Michael Stark
Professor Emeritus

Research Interests

Analysis of yeast Elongator phosphorylation and its functional consequences

Elongator is a six-subunit protein complex first discovered in yeast but conserved throughout eukaryotes. Although initially proposed to promote efficient transcription, Elongator is now known to be required for addition of 5-methoxycarbonymethyl and 5-carbamoylmethyl modifications to uridine residues in the anticodon wobble position of tRNAs that decode synonymous codons ending in purines (1, 2). These Elongator-dependent wobble uridine modifications enable them to function properly in translation, accounting for the diverse range of phenotypes that are associated with loss of Elongator function. Although nonessential in yeast, deletion of the gene for its largest subunit (Elp1) in mouse is embryonic lethal while mutations in the human Elp1 homologue are responsible for Familial Dysautonomia, a severe recessive neurodevelopmental condition (3). The Elp1 subunit of Elongator is phosphorylated and by studying yeast Elongator in collaboration with the laboratory of Raffael Schaffrath (University of Kassel) we have identified protein kinases and phosphatases that regulate Elongator (4) and sites of phosphorylation on Elp1 that are functionally important. We have recently identified a domain in Elp1 that interacts with tRNA (5) and our current research seeks to understand the role of Elp1 phosphorylation in Elongator function and its relationship to the binding of tRNA by Elp1.
  1. Huang, B., Johansson, M. J. and Bystrom, A. S. (2005). An early step in wobble uridine tRNA modification requires the Elongator complex. RNA 11, 424-436.
  2. Glatt, S., Seraphin, B. and Muller, C. W. (2012). Elongator: transcriptional or translational regulator? Transcription 3, 273-276.
  3. Slaugenhaupt, S.A. and Gusella, J.F. (2002). Familial dysautonomia. Curr. Opin. Genet. Devel. 12, 307-311.
  4. Mehlgarten, C., Jablonowski, D., Breunig, K. D., Stark, M. J. R. and Schaffrath, R.  Elongator function depends on antagonistic regulation by casein kinase Hrr25 and protein phosphatase Sit4. (2009). Mol Microbiol 73, 869-881.
  5. Di Santo, R., Bandau, S. and Stark, M. J. R. (2014). A conserved and essential basic region mediates tRNA binding to the Elp1 subunit of the Saccharomyces cerevisiae Elongator complex. Mol. Microbiol. 92, 1227-1242.
  6. Abdel-Fattah, W. R., Jablonowski, D., Di Santo, R. T. A., Thüring, K. L., Scheidt, V., ten Have, S. M., Helm, M., Schaffrath, R. and Stark, M. J. R. (2015). Phosphorylation of Elp1 by Hrr25 is required for Elongator-dependent tRNA modification in yeast. PLoS Genet 11 (1), e1004931.

The roles of yeast Ipll1 protein kinase in promoting faithful chromosome segregation

Accurate chromosome segregation is vital for maintenance of genome integrity during cell division and the conserved protein kinase Ipl1/Aurora B plays critical roles in ensuring that correct segregation will occur (1). Ipl1/Aurora B promotes chromosome bi-orientation, ensuring that sister chromatids are attached to microtubules from opposite spindle poles so that they are pulled in opposite directions during anaphase (2). Ipl1/AuroraB kinase activity is associated with Sli15 (INCENP), Bir1 (Survivin) and Nbl1 (Borealin) – the Chromosomal Paassenger Complex or CPC – and we have been using the yeast Saccharomyces cerevisae to study how these regulatory subunits control Ipl1 kinase activity during chromosome bi-orientation. We have proposed an explanation for the involvement of Ipl1 in the spindle checkpoint response that delays anaphase chromosome segregation when sister chromatids are not under tension from spindle microtubules (4) and have shown that phosphorylation of Dam1, a key target of Ipl1 at the yeast kinetochore, responds to the tension that results when chromosomes become bi-oriented (5). Our most recent work has examined the role of Sli15 phosphorylation by Ipl1 in CPC function (6).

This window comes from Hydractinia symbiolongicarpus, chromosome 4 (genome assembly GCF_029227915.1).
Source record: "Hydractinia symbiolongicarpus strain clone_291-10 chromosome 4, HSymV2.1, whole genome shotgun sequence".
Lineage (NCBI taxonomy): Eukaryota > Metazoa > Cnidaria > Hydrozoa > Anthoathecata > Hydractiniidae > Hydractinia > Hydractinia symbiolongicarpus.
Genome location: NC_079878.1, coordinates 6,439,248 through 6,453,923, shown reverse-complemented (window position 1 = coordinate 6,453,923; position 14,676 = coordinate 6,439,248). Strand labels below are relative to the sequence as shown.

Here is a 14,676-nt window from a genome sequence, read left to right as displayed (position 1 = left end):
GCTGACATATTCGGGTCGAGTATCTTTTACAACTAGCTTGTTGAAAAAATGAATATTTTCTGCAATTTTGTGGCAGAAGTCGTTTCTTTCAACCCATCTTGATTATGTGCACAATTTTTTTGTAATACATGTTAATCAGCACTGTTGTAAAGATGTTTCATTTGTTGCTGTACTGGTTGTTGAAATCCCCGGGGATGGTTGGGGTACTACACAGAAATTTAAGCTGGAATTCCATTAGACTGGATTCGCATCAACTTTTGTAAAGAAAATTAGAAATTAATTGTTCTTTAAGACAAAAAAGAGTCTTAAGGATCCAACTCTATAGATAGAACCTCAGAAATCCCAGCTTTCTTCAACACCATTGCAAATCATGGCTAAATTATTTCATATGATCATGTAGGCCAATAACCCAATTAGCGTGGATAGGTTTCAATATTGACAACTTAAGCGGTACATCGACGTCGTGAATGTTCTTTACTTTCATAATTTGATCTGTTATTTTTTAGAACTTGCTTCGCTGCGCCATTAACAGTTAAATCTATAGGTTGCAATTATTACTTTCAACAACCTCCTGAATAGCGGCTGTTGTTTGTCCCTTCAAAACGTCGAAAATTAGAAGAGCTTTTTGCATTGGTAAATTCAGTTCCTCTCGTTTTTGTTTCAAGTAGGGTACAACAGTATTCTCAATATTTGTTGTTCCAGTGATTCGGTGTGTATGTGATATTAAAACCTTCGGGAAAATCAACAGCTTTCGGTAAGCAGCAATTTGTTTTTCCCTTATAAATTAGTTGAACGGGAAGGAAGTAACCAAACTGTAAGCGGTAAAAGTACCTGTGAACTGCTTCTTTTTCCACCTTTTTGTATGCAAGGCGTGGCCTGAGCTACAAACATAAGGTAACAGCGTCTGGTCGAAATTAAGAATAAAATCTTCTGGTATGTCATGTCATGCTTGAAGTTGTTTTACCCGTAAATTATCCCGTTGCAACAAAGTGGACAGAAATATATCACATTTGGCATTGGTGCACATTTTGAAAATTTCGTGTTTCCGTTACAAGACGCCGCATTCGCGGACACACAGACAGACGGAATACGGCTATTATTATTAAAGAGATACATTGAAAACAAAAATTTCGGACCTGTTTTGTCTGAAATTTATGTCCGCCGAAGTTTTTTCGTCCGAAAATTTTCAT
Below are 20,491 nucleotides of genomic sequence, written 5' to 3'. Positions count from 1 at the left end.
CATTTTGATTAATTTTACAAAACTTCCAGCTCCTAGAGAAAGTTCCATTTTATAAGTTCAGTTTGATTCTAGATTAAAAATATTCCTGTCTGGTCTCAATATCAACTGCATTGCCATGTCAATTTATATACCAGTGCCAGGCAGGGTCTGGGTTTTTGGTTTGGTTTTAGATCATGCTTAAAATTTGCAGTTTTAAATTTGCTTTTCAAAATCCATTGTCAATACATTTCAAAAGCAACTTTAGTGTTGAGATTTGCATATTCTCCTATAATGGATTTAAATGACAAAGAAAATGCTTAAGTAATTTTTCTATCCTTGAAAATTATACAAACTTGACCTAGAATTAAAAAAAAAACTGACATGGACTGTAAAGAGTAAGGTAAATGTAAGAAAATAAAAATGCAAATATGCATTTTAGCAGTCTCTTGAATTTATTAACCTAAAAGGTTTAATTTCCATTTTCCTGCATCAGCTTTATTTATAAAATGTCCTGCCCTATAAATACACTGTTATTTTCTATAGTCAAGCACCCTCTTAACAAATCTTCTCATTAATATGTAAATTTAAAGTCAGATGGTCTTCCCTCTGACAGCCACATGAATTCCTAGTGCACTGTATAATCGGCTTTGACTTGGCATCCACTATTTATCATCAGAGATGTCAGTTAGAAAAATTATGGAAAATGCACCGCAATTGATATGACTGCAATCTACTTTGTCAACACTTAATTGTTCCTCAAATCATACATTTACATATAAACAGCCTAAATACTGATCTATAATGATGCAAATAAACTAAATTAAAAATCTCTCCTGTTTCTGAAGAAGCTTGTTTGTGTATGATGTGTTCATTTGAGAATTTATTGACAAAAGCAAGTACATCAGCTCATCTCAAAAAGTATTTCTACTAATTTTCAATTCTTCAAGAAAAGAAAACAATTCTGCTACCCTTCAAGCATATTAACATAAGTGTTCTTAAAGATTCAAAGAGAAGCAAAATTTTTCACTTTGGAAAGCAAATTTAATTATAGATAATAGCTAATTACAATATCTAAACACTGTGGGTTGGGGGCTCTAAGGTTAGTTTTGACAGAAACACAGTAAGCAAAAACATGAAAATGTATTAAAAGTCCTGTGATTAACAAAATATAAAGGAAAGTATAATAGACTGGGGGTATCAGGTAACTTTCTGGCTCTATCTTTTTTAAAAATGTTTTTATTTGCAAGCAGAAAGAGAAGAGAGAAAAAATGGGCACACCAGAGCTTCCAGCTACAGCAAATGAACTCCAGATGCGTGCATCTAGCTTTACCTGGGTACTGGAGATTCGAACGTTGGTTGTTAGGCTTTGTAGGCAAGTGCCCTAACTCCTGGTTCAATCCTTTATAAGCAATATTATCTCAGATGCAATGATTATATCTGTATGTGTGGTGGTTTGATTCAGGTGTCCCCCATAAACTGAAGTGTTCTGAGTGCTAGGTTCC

1. Carmena, M., Wheelock, M., Funabiki, H. and Earnshaw, W. C.(2012). The chromosomal passenger complex (CPC): from easy rider to the godfather of mitosis. Nat. Rev. Mol. Cell. Biol. 13, 789-803.
  2. Tanaka, T. U., Stark, M. J. R. and Tanaka, K. (2005). Kinetochore capture and bi-orientation on the mitotic spindle. Nature Rev. Mol. Cell Biol. 6, 929-942.
  3. King, E. M. J., Rachidi, N., Morrice, N., Hardwick, K. G. and Stark, M. J. R. (2007). Ipl1p-dependent phosphorylation of Mad3p is required for the spindle checkpoint response to lack of tension at kinetochores. Genes Devel. 21, 1163-1168.
  4. Keating, P., Rachidi, N., Tanaka, T. U. and Stark, M. J. R. (2009). Ipl1-dependent phosphorylation of Dam1 is reduced by tension applied on kinetochores J. Cell Sci. 122, 4375-4382.
  5. Makrantoni, V., Corbishley, S. J., Rachidi, N., Morrice, N. A., Robinson, D. A. and Stark, M. J. R. (2014). Phosphorylation of Sli15 by Ipl1 is important for proper CPC localization and chromosome stability in Saccharomyces cerevisiae. PLoS ONE 9, e89399.
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